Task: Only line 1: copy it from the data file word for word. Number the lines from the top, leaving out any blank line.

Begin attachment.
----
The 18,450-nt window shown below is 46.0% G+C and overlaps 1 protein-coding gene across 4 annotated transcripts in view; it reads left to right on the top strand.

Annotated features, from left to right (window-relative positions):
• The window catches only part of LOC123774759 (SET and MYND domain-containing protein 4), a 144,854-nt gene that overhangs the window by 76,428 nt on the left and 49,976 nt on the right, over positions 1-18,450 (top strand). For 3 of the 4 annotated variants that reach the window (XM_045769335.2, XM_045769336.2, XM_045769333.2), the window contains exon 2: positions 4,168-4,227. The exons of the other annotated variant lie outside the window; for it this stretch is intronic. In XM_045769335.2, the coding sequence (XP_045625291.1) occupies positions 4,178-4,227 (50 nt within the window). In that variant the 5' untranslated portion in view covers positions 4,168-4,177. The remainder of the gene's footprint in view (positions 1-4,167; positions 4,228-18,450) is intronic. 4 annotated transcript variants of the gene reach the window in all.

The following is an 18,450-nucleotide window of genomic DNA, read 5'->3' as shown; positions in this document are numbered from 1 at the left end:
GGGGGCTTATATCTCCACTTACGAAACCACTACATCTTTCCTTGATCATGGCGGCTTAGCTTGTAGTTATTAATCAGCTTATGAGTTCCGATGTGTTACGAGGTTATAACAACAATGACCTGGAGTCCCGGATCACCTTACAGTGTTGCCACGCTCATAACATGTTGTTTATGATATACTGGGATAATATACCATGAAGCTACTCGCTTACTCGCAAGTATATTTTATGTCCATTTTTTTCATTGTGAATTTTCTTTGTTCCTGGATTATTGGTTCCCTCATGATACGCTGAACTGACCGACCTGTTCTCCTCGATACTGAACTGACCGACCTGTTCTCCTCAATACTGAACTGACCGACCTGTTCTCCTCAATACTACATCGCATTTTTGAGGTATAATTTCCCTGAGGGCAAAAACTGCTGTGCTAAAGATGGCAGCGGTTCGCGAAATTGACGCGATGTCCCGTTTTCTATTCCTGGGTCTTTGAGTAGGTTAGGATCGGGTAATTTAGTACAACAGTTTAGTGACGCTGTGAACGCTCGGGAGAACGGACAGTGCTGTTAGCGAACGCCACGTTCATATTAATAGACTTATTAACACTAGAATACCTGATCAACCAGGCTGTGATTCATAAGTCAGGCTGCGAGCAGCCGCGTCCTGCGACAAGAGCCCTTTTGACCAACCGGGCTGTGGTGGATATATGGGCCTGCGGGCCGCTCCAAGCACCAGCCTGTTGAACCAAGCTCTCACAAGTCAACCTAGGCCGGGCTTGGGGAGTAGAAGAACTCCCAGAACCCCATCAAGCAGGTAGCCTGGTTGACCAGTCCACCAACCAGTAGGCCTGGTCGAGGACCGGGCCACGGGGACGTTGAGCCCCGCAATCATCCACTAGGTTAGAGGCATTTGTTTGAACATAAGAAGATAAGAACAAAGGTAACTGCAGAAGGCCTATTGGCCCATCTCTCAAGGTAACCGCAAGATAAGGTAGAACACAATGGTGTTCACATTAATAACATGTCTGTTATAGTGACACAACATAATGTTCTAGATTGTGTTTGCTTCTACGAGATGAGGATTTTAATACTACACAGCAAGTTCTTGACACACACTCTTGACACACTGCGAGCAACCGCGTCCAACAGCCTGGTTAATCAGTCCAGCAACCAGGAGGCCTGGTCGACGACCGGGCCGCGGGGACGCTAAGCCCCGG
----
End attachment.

The 18,450-nt window shown below is 46.0% G+C and overlaps 1 protein-coding gene across 4 annotated transcripts in view; it reads left to right on the top strand.